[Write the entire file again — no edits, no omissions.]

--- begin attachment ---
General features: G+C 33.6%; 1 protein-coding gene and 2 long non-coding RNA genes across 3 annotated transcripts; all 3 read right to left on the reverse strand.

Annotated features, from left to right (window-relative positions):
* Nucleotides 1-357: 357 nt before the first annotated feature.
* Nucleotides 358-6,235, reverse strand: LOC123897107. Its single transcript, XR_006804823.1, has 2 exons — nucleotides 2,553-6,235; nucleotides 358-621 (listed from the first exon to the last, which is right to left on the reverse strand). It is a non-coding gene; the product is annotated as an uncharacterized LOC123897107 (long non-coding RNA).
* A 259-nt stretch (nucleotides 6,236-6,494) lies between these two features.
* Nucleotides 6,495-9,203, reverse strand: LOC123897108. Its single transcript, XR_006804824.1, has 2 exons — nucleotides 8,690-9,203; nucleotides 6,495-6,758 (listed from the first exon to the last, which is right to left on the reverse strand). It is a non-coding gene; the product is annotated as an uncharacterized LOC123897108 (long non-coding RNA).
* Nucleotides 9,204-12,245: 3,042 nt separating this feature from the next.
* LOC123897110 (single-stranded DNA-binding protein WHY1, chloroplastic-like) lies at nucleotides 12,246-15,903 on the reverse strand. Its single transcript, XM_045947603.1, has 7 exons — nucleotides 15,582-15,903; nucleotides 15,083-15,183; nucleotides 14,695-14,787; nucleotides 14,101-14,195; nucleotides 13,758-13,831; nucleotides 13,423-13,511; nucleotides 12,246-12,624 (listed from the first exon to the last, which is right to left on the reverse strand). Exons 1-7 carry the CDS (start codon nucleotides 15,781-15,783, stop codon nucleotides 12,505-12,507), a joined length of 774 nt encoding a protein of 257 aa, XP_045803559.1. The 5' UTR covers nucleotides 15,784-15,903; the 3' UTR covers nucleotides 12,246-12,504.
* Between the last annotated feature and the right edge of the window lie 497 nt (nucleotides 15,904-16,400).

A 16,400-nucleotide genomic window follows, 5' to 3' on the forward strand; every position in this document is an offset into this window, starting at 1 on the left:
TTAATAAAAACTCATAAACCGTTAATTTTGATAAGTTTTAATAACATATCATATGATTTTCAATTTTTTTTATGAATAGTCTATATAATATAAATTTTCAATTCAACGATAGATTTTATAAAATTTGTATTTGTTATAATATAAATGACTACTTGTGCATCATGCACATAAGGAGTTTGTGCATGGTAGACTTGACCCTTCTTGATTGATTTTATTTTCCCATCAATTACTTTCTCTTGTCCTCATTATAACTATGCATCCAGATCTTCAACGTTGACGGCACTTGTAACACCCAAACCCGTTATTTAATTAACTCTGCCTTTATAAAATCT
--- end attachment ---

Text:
General features: G+C 33.6%; 1 protein-coding gene and 2 long non-coding RNA genes across 3 annotated transcripts; all 3 read right to left on the reverse strand.

Annotated features, from left to right (window-relative positions):
* Nucleotides 1-357: 357 nt before the first annotated feature.
* Nucleotides 358-6,235, reverse strand: LOC123897107. Its single transcript, XR_006804823.1, has 2 exons — nucleotides 2,553-6,235; nucleotides 358-621 (listed from the first exon to the last, which is right to left on the reverse strand). It is a non-coding gene; the product is annotated as an uncharacterized LOC123897107 (long non-coding RNA).
* A 259-nt stretch (nucleotides 6,236-6,494) lies between these two features.
* Nucleotides 6,495-9,203, reverse strand: LOC123897108. Its single transcript, XR_006804824.1, has 2 exons — nucleotides 8,690-9,203; nucleotides 6,495-6,758 (listed from the first exon to the last, which is right to left on the reverse strand). It is a non-coding gene; the product is annotated as an uncharacterized LOC123897108 (long non-coding RNA).
* Nucleotides 9,204-12,245: 3,042 nt separating this feature from the next.
* LOC123897110 (single-stranded DNA-binding protein WHY1, chloroplastic-like) lies at nucleotides 12,246-15,903 on the reverse strand. Its single transcript, XM_045947603.1, has 7 exons — nucleotides 15,582-15,903; nucleotides 15,083-15,183; nucleotides 14,695-14,787; nucleotides 14,101-14,195; nucleotides 13,758-13,831; nucleotides 13,423-13,511; nucleotides 12,246-12,624 (listed from the first exon to the last, which is right to left on the reverse strand). Exons 1-7 carry the CDS (start codon nucleotides 15,781-15,783, stop codon nucleotides 12,505-12,507), a joined length of 774 nt encoding a protein of 257 aa, XP_045803559.1. The 5' UTR covers nucleotides 15,784-15,903; the 3' UTR covers nucleotides 12,246-12,504.
* Between the last annotated feature and the right edge of the window lie 497 nt (nucleotides 15,904-16,400).

A 16,400-nucleotide genomic window follows, 5' to 3' on the forward strand; every position in this document is an offset into this window, starting at 1 on the left:
TTAATAAAAACTCATAAACCGTTAATTTTGATAAGTTTTAATAACATATCATATGATTTTCAATTTTTTTTATGAATAGTCTATATAATATAAATTTTCAATTCAACGATAGATTTTATAAAATTTGTATTTGTTATAATATAAATGACTACTTGTGCATCATGCACATAAGGAGTTTGTGCATGGTAGACTTGACCCTTCTTGATTGATTTTATTTTCCCATCAATTACTTTCTCTTGTCCTCATTATAACTATGCATCCAGATCTTCAACGTTGACGGCACTTGTAACACCCAAACCCGTTATTTAATTAACTCTGCCTTTATAAAATCT